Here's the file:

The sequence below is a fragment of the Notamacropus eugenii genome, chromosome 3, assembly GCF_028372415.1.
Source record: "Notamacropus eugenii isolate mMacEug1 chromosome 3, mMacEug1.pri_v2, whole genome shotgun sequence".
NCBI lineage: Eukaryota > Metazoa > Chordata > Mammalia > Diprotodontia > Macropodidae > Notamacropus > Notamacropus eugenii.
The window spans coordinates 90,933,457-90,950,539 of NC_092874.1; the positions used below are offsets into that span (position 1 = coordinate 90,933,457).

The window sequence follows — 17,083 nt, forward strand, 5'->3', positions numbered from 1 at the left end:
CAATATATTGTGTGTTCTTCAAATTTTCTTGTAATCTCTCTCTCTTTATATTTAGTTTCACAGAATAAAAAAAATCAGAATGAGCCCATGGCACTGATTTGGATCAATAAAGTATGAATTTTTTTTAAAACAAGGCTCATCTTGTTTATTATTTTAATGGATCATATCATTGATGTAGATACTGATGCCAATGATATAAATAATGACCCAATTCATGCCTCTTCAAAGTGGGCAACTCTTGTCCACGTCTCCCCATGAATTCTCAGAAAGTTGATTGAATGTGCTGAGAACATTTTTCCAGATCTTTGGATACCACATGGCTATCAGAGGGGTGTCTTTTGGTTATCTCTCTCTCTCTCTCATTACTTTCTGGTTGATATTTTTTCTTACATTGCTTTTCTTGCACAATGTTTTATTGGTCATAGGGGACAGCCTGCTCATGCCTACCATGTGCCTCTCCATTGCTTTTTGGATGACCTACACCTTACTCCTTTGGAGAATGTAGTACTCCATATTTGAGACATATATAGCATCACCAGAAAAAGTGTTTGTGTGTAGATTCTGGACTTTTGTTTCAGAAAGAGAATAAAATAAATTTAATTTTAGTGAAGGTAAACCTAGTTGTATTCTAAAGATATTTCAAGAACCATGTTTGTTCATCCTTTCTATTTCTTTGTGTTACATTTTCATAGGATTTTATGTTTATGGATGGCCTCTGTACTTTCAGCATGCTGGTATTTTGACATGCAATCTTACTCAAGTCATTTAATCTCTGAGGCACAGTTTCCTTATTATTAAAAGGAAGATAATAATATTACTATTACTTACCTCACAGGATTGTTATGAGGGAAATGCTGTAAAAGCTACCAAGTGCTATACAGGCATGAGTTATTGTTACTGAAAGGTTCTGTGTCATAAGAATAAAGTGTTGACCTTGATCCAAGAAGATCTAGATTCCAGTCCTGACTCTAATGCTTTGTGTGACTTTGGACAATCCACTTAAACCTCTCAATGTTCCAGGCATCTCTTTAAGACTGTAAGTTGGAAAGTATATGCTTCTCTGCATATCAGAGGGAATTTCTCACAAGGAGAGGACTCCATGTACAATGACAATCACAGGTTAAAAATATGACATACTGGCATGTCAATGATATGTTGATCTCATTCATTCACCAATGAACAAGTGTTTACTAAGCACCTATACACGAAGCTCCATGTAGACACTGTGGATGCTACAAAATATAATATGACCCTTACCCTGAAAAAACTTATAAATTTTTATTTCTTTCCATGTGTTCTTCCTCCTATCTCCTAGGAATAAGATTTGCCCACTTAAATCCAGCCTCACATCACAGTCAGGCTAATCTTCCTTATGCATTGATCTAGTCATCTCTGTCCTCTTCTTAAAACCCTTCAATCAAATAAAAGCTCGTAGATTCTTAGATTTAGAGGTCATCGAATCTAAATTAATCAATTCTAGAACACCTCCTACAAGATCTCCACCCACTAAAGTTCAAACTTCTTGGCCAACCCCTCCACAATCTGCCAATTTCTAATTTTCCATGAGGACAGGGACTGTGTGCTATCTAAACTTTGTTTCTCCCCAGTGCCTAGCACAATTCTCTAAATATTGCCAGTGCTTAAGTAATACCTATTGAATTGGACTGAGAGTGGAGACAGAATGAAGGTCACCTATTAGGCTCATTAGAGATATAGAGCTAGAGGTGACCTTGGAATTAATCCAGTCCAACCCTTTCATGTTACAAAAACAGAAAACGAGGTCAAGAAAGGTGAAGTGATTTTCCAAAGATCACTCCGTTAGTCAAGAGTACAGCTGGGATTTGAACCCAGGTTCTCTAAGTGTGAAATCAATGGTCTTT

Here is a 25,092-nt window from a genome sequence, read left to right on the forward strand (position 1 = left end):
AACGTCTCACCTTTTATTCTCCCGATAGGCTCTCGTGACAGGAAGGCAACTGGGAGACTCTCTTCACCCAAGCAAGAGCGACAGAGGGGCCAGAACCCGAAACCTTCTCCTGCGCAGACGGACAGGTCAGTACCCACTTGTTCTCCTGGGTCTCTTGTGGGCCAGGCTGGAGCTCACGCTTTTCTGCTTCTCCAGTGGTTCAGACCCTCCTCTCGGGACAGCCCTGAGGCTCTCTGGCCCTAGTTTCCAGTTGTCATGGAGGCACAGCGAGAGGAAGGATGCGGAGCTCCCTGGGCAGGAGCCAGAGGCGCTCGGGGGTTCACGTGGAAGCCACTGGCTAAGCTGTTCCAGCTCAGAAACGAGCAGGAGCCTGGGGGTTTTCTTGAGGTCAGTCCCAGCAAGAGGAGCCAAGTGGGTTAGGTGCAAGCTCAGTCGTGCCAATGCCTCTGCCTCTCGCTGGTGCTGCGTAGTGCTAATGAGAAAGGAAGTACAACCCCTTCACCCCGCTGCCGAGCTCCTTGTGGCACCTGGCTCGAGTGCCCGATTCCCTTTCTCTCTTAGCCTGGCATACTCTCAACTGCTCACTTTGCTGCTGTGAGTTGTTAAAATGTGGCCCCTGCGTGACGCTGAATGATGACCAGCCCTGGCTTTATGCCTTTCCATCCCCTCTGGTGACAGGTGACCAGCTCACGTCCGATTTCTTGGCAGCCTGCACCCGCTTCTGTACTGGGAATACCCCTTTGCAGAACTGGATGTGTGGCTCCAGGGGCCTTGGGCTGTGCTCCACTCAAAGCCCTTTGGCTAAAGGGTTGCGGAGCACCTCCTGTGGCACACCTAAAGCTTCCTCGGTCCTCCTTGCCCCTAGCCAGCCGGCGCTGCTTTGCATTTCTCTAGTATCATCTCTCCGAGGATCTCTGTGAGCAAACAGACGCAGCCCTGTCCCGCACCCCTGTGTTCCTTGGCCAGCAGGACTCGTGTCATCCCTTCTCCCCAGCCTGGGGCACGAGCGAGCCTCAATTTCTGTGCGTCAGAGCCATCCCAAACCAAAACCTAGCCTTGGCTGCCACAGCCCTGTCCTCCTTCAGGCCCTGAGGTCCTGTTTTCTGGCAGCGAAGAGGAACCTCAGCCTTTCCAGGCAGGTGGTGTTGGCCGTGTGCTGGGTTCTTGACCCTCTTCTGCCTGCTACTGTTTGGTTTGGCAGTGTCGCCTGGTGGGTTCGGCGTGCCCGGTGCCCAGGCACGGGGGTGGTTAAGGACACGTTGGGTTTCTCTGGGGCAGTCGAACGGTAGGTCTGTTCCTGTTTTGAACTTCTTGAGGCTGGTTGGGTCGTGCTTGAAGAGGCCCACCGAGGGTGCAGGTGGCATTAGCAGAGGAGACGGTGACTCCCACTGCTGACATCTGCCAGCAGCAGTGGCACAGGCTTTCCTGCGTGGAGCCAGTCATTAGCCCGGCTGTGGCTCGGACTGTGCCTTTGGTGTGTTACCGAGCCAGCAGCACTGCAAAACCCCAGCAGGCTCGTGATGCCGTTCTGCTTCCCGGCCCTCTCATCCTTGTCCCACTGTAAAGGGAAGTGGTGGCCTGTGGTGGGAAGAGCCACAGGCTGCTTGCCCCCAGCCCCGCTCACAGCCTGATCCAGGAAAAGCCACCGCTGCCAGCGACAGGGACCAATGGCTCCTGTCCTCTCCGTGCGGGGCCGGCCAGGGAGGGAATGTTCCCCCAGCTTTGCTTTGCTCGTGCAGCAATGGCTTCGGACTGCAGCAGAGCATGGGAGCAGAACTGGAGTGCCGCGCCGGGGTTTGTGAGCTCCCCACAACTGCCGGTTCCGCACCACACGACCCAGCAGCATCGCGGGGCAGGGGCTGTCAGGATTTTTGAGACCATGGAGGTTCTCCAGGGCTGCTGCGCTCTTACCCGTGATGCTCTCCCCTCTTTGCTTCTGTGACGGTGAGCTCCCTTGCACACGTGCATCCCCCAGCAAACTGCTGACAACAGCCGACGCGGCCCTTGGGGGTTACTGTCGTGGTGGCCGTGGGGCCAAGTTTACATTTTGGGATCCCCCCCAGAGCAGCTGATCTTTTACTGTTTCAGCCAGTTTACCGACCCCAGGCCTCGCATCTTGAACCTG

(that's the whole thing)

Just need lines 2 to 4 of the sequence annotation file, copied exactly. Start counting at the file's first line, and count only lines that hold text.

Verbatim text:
Source record: "Notamacropus eugenii isolate mMacEug1 chromosome 3, mMacEug1.pri_v2, whole genome shotgun sequence".
NCBI lineage: Eukaryota > Metazoa > Chordata > Mammalia > Diprotodontia > Macropodidae > Notamacropus > Notamacropus eugenii.
The window spans coordinates 90,933,457-90,950,539 of NC_092874.1; the positions used below are offsets into that span (position 1 = coordinate 90,933,457).